6

No such contention appears in such appellee's brief filed prior to the original hearing, nor was it mentioned by such appellee on oral argument.

7

Before considering Swift & Company's contention as against appellants Arizona York Refrigeration Company and Southern Arizona York Refrigeration Company, we will dispose of the appeal of appellant Authorized Supply Company of Arizona from the judgment over rendered in favor of the other appellants. We are satisfied that the transaction between Authorized Supply Company of Arizona and Arizona York Refrigeration Company, a corporation, is a contract for the sale of goods and within the purview of Section 44-201 et seq. of Arizona Revised Statutes. The situation existing between these two parties was completely covered in our original opinion and for the reasons and on the grounds stated, we adhere to our original opinion reversing such judgment.

view counter
8

We have re-examined the entire record and have reached the conclusion that in the interest of justice we should consider appellee Swift & Company's new contention on this rehearing regardless of such appellee's failure to present such contention on the original appeal.

9

Our re-examination of the record has convinced us that the contract between appellee Swift & Company and appellants Arizona York Refrigeration Company and Southern Arizona York Refrigeration Company is not a contract for the sale of goods within the meaning of the Uniform Sales Act. Count 1 of Swift & Company's amended complaint alleged as follows:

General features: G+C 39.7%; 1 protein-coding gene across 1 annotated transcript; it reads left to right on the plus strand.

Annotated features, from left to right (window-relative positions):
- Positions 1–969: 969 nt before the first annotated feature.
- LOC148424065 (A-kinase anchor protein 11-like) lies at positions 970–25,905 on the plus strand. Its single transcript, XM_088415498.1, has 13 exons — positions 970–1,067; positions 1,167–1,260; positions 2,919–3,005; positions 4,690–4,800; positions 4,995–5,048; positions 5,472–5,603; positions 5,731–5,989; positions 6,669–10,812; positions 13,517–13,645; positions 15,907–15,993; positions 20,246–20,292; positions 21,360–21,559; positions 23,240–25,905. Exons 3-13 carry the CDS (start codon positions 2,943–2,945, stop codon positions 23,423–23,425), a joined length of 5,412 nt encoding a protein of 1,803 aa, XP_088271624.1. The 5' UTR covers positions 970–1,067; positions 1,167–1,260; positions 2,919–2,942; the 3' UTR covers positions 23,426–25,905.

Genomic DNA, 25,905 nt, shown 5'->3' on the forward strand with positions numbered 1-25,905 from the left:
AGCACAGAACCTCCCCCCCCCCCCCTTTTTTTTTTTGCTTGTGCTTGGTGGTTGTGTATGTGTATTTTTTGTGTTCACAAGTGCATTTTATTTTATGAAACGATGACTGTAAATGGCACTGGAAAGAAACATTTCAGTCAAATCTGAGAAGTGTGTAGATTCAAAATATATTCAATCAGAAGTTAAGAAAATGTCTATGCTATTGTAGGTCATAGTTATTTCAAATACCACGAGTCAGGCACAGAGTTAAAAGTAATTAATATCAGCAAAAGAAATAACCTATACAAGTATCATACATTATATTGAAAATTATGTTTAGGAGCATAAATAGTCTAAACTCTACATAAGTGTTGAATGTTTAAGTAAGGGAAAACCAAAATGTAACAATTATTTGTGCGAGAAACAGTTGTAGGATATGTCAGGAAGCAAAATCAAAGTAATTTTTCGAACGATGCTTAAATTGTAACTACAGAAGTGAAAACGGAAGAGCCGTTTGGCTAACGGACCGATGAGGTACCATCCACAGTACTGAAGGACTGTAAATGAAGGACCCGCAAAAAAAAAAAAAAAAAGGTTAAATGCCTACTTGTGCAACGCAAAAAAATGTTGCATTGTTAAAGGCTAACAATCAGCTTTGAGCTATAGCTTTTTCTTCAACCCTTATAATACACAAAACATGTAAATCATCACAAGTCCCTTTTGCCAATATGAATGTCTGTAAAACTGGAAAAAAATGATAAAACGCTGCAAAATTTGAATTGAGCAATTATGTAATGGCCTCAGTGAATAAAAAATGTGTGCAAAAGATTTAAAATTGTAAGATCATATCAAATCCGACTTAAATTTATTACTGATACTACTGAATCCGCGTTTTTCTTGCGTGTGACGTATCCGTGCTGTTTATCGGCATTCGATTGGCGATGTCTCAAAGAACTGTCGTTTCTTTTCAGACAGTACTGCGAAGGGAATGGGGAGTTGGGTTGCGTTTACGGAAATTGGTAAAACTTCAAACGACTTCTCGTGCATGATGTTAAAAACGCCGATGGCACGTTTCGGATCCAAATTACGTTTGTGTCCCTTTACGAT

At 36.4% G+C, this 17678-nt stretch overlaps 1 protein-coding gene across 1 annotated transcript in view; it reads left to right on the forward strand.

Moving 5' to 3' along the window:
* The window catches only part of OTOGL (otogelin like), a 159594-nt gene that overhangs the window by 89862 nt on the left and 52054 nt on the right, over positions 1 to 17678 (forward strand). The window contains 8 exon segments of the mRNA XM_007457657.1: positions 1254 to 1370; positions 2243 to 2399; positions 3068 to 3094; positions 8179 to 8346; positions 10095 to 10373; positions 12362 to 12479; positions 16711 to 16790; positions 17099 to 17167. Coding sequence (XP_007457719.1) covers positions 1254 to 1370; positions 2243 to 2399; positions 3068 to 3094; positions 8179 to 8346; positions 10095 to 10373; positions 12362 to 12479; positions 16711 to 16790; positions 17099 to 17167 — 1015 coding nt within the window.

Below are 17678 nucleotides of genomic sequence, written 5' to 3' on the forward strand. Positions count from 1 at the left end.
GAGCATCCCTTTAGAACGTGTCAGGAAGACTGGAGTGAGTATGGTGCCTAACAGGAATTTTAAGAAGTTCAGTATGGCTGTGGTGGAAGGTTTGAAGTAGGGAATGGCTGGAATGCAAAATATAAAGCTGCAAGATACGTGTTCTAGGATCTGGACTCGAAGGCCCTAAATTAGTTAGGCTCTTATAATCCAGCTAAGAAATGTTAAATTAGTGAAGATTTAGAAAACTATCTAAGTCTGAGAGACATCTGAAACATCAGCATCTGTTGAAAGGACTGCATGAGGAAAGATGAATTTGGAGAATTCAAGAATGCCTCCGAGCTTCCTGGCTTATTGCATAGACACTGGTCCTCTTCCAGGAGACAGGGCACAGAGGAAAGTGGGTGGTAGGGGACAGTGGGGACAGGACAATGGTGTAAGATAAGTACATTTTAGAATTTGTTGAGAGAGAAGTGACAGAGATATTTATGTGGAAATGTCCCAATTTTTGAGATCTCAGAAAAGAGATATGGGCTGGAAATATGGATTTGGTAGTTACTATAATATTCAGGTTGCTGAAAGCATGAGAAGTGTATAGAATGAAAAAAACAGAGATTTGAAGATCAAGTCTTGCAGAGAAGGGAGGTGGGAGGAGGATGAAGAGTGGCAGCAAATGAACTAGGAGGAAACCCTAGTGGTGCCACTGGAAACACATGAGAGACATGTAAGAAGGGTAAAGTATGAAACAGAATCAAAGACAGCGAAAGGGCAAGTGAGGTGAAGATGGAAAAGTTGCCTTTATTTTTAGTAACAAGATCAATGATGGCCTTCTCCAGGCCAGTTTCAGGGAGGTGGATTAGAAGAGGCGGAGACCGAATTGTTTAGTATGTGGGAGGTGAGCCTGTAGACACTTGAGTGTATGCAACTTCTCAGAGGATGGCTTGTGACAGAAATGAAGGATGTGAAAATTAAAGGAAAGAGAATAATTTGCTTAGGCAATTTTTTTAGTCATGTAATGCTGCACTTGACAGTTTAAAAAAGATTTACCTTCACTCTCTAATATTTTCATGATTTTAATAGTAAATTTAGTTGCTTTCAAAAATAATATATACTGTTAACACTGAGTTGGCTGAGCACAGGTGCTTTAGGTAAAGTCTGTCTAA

10

"On or about May 31, 1955, defendant Arizona York Refrigeration Company entered into a contract with plaintiff to do certain work for plaintiff at 950 East 17th Street, Tucson, Pima County, Arizona."

11

Said count further alleged that the defendant expressly warranted "all equipment, material and workmanship furnished by defendants against defects". It alleged the breach of the warranty through the escape of ammonia from defective equipment installed by the defendant.

12

The contract introduced in evidence called "Articles of Agreement" is designated as a "building contract". Under this contract Arizona York Refrigeration Company agreed to provide all of the materials and to perform all of the work for the installation of a complete, fully automatic refrigeration system for Swift & Company's plant. It was expressly provided in said contract:

13

"That the design, material, and workmanship, of the machinery and all parts of the plant furnished and installed by the contractor shall be first-class in every respect, and suitable for the purpose intended. That all parts furnished by contractor are to operate and perform their functions properly and prove durable in reasonable service."